Policy brief: Nigeria’s 2023 General Election
Foggy mirroring of women's, children's, girls' and youth issues
This policy brief provides Plan International Nigeria’s position and call for better inclusion of girls, women, youth and people with disabilities in political parties' plans and manifestos ahead of Nigeria's General Election in 2023.
Nearly all political parties in Nigeria appear to make provisions for children, girls, women and youth in their constitutions and manifestoes.
A detailed survey of these documents by Plan International Nigeria reveals some startling revelations about the lack of detailed attention and a rather foggy mirroring of the issues affecting women, children, girls and youth in the country.
This is in spite of the fact that females make up 49.47% of the total population as of December 2021. They also account for 47.50% of registered voters for the 2023 General Election in the country.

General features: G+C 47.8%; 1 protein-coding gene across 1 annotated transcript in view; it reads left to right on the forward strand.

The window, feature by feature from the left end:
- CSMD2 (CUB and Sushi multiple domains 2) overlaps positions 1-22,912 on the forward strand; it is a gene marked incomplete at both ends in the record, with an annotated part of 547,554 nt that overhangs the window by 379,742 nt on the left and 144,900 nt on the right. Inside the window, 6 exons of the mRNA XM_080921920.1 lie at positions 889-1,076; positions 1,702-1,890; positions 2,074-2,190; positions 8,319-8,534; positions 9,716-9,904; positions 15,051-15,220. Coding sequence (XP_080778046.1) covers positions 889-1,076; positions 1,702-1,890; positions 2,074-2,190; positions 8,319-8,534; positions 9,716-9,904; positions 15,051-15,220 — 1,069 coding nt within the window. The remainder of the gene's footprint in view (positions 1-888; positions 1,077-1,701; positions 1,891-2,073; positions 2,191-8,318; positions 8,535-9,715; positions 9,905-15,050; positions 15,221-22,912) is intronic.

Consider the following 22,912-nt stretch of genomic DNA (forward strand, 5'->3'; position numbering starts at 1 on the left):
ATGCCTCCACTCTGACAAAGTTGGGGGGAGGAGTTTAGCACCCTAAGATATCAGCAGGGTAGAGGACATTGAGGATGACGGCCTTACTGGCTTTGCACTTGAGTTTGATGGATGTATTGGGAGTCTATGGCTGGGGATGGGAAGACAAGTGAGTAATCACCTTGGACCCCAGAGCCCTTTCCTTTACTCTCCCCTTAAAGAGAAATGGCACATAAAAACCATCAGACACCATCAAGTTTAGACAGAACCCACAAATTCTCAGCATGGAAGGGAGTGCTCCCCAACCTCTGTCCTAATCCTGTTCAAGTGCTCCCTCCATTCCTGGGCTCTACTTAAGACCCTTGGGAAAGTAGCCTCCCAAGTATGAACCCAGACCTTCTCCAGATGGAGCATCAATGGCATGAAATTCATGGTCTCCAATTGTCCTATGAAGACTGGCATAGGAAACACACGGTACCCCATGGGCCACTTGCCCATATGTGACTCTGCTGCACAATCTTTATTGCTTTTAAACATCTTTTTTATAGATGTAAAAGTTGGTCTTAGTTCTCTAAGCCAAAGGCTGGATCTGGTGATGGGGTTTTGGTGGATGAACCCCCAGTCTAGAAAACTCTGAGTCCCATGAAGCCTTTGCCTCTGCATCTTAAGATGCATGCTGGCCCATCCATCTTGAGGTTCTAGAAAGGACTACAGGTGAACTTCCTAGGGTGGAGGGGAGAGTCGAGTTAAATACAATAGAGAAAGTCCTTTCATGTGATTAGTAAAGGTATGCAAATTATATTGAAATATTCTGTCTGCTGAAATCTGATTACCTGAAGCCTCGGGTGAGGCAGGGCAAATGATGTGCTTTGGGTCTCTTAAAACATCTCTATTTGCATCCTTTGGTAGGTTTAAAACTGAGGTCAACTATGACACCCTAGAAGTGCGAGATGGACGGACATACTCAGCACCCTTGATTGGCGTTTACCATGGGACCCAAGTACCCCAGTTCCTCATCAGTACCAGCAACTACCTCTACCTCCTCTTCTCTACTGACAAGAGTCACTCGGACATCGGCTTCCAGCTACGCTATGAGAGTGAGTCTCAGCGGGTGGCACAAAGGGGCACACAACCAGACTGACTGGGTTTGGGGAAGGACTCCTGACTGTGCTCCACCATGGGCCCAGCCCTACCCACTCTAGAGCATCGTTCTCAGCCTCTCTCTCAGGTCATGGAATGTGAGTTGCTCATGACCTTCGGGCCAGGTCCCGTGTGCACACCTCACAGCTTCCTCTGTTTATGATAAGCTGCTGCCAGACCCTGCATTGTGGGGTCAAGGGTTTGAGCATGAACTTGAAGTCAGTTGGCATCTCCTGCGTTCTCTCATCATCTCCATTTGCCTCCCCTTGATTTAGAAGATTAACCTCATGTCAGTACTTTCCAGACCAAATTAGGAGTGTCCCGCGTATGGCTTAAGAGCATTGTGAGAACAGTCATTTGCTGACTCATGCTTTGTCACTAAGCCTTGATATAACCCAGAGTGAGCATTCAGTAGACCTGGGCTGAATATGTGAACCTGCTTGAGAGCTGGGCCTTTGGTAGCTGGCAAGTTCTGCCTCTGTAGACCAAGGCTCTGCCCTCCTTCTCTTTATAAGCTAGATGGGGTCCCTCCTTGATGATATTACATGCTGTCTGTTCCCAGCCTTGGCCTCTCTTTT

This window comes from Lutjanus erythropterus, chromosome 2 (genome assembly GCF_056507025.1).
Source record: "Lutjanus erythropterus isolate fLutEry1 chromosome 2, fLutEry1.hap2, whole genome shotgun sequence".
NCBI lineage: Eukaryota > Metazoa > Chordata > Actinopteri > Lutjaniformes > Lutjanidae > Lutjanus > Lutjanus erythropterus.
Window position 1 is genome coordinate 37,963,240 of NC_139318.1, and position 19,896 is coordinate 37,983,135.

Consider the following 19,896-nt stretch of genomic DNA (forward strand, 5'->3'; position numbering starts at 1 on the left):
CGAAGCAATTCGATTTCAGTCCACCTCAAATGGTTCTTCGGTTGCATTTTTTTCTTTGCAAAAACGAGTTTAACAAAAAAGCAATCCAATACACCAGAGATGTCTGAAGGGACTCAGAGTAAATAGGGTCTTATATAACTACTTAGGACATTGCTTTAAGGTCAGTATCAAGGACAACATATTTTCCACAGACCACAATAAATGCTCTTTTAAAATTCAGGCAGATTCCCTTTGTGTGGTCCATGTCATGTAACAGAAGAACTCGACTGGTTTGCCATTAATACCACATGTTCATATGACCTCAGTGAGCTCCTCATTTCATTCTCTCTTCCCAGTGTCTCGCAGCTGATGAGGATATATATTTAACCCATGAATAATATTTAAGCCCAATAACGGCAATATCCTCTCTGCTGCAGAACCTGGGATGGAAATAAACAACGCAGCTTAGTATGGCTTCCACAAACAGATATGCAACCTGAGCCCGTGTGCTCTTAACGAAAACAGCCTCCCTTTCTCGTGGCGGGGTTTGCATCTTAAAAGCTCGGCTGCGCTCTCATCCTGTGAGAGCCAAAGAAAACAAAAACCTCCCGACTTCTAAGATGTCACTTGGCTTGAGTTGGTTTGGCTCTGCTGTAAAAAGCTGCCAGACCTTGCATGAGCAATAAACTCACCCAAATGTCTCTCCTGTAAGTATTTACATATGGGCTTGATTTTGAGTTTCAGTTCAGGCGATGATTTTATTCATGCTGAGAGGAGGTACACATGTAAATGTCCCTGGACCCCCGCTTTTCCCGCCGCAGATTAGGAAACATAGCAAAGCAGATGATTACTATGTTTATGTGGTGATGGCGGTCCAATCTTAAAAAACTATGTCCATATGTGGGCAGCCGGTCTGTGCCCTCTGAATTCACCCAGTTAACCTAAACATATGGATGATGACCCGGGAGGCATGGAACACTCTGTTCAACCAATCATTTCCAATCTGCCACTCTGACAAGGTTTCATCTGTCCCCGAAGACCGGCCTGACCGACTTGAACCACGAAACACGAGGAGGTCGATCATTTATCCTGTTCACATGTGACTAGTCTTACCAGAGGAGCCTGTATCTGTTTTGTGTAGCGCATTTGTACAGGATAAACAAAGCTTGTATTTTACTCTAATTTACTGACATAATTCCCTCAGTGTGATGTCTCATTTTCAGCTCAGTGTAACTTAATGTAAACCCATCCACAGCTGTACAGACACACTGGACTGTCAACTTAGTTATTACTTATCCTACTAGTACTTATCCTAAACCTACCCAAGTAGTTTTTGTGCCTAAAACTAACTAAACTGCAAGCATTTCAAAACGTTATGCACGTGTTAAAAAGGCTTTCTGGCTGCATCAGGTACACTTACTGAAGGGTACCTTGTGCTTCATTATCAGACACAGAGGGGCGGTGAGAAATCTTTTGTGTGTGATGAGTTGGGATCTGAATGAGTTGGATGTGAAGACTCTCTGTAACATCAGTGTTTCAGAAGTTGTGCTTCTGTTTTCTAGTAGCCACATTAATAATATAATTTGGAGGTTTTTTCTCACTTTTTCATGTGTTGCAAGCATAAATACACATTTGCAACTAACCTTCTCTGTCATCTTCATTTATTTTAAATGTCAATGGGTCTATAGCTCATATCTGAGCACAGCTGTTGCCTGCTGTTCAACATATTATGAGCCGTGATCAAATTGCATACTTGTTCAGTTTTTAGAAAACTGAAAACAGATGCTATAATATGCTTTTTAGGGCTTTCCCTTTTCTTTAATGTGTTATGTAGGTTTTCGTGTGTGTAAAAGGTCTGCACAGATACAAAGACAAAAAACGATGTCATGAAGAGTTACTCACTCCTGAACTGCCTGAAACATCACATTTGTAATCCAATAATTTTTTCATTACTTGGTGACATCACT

Apart from the fundamental rights of individuals enshrined in the Nigerian constitution, female voters should be a constituency of interest to political office seekers.
This policy brief provides Plan International Nigeria’s position and call for better inclusion of girls, women, youth and people with disabilities in their plans and manifestos.
Recommendations for political parties
The policy brief urges political parties to:
- Develop gender-transformative and education in crisis plans to ensure inclusivity in education for all children
- Develop a women’s economic and livelihood development plan that will include economic recovery for women in the humanitarian context
- Develop a youth, women’s and children’s peace building mechanism plan that will be all-inclusive and will ensure sustainability
- Have an integrated sexual and reproductive health and rights and primary health care agenda that will ensure adolescent girls’ health and the sexual and reproductive health of women.
Download policy brief
Education, Girls Get Equal, Protection from violence, Sexual and reproductive health and rights, Youth empowerment, child marriage, Child protection in emergencies, Gender-based violence, girls’ leadership, Maternal health